- ¼ large sweet onion, thinly sliced (approx. ¼ cup)
- 3 green onions, thinly sliced (approx. ⅓ cup)
- optional: 2 tablespoons dried ogo or limu (or ¼ cup rehydrated ogo or limu made from 2 tablespoons dried placed in 2.5 cups of lukewarm water). (Hawaiian seaweed, see Recipe Notes)
- 2–3 tablespoons shoyu or soy sauce (sub tamari if gluten-free)
- 1 tablespoon toasted sesame oil
- 1 teaspoon Hawaiian sea salt
- 1 teaspoon finely chopped Inamona or toasted macadamia nuts
- 1 teaspoon toasted sesame seeds
- ¾ teaspoon crushed red pepper
- Rinse the rice: Transfer the rice to the rice cooker’s inner cooking pan. To rinse the rice, cover the rice with warm water, give it a good jostle with your hands to agitate the dust off the rice’s surface, then carefully drain the water. Repeat rinsing until the water runs clear – this takes a good minute or two; be patient! (Learn more! ⇢ How to Properly Wash Rice.)
- Cook the rice: Following the ratios provided in the manufacturer’s directions, add water to the inner cooking pan. Place the inner cooking pan in the rice cooker & cook according to the manufacturer’s directions. Once the rice is done, let it steam & rest for 5-10 minutes before serving.
- Mix the poke: Meanwhile, as the rice cooks, prepare the poke. In a medium bowl, combine the cubed tuna, sliced sweet onion & green onion, ogo or limu (if using), shoyu, toasted sesame oil, Hawaiian sea salt, inamona or macadamia nuts, toasted sesame seeds, & crushed red pepper. Gently stir, combining the ingredients well. Cover & transfer to the refrigerator to marinate for at least 1 hour. (Learn more! ⇢ Mom’s Shoyu Ahi Poke Recipe.)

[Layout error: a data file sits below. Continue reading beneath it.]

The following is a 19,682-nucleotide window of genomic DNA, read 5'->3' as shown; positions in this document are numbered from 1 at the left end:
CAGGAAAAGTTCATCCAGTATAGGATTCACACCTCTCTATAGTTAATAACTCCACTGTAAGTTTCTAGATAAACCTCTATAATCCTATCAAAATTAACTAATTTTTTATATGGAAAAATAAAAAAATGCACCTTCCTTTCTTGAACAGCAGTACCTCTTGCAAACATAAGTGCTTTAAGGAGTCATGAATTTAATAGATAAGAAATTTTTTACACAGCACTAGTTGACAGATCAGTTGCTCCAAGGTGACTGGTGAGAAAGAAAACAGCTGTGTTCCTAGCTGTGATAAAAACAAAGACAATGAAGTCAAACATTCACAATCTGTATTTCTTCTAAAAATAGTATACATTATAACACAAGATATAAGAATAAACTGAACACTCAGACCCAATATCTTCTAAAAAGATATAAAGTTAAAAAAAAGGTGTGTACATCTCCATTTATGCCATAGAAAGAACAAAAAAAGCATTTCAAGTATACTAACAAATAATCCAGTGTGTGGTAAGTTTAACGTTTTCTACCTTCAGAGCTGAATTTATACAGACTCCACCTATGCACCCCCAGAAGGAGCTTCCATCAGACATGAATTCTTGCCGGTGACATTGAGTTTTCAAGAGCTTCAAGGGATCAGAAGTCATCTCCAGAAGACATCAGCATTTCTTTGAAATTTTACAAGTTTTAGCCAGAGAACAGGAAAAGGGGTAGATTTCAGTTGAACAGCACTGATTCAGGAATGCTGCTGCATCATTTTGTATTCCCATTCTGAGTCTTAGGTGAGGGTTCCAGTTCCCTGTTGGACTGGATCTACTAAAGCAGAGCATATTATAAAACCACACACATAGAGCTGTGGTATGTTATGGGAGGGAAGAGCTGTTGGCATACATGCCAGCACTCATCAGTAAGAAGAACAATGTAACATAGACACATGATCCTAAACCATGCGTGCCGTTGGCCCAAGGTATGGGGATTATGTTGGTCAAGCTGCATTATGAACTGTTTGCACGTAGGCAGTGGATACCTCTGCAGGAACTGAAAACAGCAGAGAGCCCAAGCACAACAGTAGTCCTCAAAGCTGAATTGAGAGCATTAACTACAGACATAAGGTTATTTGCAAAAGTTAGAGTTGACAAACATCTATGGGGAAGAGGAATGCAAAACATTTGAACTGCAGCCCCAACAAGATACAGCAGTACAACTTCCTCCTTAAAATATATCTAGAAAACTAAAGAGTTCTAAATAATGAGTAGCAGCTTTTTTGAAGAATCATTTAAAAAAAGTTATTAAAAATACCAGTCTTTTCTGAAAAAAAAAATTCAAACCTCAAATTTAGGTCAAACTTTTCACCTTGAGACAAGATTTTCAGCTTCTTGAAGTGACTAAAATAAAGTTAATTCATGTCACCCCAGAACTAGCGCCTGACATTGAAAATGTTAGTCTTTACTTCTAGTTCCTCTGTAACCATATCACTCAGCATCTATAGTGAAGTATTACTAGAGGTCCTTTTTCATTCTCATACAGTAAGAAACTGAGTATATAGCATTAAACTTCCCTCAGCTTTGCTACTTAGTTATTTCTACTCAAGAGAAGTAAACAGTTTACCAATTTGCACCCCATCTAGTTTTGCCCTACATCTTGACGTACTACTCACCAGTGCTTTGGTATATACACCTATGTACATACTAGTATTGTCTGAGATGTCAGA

- Poke bowl assembly: Use a rice paddle to portion the rice into individual bowls. Be sure to use the paddle to scrape the rice out of the pot rather than digging it – doing so compacts the rice & we want our poke bowl rice to be nice & light! Spoon the chilled poke over the rice, along with toppings of choice. Enjoy!
- Ingredient Notes:
- Best rice for poke bowls: For best results, use either short-grain or medium-grain white rice for your poke bowls. My family is partial to Calrose-style medium-grain white rice (preferred brands: Botan & Kokuho Rose), though sushi-style short-grain white rice can be used to make poke bowls as well.